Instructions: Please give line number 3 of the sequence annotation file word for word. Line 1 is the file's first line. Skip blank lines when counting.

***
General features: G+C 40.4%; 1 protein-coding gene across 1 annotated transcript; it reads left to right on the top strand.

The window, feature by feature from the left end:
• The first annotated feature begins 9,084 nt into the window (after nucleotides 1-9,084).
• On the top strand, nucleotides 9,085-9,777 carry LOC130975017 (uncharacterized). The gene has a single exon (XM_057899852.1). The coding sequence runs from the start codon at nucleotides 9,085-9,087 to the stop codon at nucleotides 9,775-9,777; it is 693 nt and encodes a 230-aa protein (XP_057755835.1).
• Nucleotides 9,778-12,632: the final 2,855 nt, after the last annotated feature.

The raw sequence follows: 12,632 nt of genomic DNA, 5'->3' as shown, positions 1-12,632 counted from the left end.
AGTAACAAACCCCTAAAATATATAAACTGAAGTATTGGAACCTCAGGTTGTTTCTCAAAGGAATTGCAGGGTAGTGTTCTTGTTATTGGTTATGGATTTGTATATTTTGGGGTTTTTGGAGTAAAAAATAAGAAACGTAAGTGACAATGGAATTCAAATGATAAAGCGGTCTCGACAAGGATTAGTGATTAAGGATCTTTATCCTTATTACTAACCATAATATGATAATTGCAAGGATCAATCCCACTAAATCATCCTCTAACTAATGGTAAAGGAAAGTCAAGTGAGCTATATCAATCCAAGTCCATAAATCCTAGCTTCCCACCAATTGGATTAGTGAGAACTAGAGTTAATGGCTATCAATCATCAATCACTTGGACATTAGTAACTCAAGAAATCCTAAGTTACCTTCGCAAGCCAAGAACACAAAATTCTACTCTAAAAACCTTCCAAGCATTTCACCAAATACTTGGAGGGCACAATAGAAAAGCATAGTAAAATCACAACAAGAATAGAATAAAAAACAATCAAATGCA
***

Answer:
• The first annotated feature begins 9,084 nt into the window (after nucleotides 1-9,084).